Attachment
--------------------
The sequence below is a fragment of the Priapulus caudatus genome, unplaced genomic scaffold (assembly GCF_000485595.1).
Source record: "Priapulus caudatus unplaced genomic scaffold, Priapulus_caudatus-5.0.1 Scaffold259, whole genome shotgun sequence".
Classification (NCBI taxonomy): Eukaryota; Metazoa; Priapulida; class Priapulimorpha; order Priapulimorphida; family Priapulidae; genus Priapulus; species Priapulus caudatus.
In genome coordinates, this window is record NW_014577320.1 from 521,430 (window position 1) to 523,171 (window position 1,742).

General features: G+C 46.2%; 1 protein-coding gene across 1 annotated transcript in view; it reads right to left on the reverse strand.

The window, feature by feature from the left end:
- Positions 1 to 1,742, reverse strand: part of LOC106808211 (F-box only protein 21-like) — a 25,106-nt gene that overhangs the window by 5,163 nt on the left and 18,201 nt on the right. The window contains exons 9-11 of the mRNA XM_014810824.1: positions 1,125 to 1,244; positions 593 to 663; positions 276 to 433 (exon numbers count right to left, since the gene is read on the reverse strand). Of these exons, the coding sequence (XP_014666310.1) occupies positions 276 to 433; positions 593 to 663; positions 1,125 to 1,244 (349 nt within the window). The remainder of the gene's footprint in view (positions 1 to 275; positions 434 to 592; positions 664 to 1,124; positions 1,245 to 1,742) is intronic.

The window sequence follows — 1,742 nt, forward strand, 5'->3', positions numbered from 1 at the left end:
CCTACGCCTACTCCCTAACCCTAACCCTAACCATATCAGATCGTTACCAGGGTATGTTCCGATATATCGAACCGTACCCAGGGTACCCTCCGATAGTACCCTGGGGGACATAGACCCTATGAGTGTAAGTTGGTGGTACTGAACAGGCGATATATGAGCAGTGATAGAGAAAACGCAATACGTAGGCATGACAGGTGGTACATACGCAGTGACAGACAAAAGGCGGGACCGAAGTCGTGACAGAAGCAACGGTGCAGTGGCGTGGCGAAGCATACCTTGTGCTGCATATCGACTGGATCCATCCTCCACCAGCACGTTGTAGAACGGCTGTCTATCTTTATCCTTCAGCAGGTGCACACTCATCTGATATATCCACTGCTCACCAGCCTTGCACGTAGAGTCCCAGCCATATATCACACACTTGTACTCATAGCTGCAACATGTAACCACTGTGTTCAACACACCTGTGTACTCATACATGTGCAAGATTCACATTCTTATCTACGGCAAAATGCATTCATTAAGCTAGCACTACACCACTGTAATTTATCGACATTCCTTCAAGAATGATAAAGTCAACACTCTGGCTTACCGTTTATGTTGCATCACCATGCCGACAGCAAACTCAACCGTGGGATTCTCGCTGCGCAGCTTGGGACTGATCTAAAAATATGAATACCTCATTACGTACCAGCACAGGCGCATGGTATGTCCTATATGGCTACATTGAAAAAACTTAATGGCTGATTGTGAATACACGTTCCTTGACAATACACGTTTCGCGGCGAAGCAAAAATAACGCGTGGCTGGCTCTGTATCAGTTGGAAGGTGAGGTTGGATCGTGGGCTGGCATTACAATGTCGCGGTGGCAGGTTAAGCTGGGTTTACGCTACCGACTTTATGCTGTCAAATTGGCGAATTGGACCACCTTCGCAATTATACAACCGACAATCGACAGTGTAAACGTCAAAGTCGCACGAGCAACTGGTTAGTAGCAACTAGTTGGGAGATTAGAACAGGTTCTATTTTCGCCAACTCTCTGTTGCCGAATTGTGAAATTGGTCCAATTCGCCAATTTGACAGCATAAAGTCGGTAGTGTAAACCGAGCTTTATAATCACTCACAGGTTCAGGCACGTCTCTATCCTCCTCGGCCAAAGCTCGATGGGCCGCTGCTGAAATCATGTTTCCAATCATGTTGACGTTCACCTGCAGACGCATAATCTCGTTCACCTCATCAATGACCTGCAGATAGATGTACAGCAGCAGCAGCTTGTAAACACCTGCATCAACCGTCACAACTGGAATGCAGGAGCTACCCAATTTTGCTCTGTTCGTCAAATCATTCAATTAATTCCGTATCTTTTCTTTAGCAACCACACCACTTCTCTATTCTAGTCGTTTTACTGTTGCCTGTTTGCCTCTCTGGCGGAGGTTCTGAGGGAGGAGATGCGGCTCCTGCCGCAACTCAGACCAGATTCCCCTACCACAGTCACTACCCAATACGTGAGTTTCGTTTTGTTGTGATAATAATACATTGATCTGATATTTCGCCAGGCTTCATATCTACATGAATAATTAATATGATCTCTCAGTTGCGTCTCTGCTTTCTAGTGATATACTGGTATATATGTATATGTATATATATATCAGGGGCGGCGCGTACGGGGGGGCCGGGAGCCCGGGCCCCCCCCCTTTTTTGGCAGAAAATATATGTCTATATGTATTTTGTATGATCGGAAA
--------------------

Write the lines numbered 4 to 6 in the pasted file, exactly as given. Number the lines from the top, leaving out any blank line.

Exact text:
In genome coordinates, this window is record NW_014577320.1 from 521,430 (window position 1) to 523,171 (window position 1,742).

General features: G+C 46.2%; 1 protein-coding gene across 1 annotated transcript in view; it reads right to left on the reverse strand.

The window, feature by feature from the left end: